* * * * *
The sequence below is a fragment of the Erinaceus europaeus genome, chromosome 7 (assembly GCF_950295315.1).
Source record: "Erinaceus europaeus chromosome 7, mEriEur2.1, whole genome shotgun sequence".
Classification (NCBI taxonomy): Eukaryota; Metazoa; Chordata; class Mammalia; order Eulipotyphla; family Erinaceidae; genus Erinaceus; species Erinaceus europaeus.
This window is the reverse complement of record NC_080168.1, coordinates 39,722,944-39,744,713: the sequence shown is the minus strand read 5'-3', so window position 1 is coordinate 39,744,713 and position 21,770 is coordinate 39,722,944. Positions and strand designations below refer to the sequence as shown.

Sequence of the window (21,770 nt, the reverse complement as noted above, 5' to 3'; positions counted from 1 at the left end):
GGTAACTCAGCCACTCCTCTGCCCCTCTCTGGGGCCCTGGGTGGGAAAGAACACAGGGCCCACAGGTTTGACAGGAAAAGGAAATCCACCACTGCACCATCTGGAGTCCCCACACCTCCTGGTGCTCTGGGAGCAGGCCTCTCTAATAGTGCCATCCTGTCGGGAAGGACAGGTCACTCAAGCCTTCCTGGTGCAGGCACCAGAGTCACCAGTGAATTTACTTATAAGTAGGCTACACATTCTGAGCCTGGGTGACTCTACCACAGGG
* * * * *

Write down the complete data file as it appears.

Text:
The sequence below is a fragment of the Erinaceus europaeus genome, chromosome 7 (assembly GCF_950295315.1).
Source record: "Erinaceus europaeus chromosome 7, mEriEur2.1, whole genome shotgun sequence".
Classification (NCBI taxonomy): Eukaryota; Metazoa; Chordata; class Mammalia; order Eulipotyphla; family Erinaceidae; genus Erinaceus; species Erinaceus europaeus.
This window is the reverse complement of record NC_080168.1, coordinates 39,722,944-39,744,713: the sequence shown is the minus strand read 5'-3', so window position 1 is coordinate 39,744,713 and position 21,770 is coordinate 39,722,944. Positions and strand designations below refer to the sequence as shown.

Sequence of the window (21,770 nt, the reverse complement as noted above, 5' to 3'; positions counted from 1 at the left end):
GGTAACTCAGCCACTCCTCTGCCCCTCTCTGGGGCCCTGGGTGGGAAAGAACACAGGGCCCACAGGTTTGACAGGAAAAGGAAATCCACCACTGCACCATCTGGAGTCCCCACACCTCCTGGTGCTCTGGGAGCAGGCCTCTCTAATAGTGCCATCCTGTCGGGAAGGACAGGTCACTCAAGCCTTCCTGGTGCAGGCACCAGAGTCACCAGTGAATTTACTTATAAGTAGGCTACACATTCTGAGCCTGGGTGACTCTACCACAGGG